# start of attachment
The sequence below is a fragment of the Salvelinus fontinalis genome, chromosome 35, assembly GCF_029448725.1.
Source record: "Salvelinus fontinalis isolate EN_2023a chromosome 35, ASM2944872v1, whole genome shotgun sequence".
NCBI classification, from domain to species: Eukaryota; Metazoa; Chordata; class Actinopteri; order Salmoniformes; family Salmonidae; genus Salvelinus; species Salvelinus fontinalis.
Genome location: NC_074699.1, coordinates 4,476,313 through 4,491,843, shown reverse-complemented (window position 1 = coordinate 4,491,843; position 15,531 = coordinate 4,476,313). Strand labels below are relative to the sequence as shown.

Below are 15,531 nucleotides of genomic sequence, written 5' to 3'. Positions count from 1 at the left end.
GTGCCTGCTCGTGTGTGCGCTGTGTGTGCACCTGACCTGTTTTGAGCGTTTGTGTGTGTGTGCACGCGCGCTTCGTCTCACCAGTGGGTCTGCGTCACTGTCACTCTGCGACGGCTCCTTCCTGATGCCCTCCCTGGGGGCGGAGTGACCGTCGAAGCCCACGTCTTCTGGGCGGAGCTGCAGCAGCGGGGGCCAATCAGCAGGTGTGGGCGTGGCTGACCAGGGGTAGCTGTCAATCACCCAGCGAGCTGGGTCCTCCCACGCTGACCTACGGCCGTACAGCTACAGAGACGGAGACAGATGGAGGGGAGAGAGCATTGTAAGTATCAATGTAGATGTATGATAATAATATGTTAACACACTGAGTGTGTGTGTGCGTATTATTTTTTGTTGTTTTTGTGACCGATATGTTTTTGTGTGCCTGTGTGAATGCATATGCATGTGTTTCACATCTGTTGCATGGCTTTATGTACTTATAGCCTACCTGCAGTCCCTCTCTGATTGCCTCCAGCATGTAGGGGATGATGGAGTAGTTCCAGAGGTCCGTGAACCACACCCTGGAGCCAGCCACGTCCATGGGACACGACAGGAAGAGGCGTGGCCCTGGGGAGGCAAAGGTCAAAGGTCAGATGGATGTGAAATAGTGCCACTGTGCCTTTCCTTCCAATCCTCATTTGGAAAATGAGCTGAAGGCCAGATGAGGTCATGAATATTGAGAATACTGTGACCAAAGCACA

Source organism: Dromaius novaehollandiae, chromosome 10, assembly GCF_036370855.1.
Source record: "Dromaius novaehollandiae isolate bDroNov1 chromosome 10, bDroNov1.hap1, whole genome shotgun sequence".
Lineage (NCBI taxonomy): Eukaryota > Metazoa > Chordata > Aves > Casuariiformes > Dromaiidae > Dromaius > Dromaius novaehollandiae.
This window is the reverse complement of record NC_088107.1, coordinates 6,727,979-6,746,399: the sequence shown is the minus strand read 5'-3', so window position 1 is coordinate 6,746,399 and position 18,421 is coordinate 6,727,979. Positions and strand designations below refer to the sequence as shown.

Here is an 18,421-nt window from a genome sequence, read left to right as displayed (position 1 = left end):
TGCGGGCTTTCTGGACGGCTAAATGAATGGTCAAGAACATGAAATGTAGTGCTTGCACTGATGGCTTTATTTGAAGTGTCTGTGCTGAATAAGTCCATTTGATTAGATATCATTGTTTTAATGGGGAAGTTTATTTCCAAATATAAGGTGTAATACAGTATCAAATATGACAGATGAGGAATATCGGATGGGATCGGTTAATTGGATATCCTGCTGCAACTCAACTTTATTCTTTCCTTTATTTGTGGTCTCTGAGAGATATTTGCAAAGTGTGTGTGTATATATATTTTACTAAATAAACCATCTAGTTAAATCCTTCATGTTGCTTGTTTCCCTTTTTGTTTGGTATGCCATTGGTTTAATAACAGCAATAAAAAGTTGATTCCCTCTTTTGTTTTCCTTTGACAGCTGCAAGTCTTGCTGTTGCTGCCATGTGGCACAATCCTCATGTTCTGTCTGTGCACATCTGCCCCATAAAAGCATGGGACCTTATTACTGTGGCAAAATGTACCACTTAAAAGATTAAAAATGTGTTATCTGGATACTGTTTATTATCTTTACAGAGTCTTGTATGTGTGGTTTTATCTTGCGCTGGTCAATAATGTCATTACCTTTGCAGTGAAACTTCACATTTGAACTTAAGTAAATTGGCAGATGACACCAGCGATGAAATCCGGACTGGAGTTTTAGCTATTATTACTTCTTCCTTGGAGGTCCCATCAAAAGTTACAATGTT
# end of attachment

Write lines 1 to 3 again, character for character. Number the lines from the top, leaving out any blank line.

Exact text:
The sequence below is a fragment of the Salvelinus fontinalis genome, chromosome 35, assembly GCF_029448725.1.
Source record: "Salvelinus fontinalis isolate EN_2023a chromosome 35, ASM2944872v1, whole genome shotgun sequence".
NCBI classification, from domain to species: Eukaryota; Metazoa; Chordata; class Actinopteri; order Salmoniformes; family Salmonidae; genus Salvelinus; species Salvelinus fontinalis.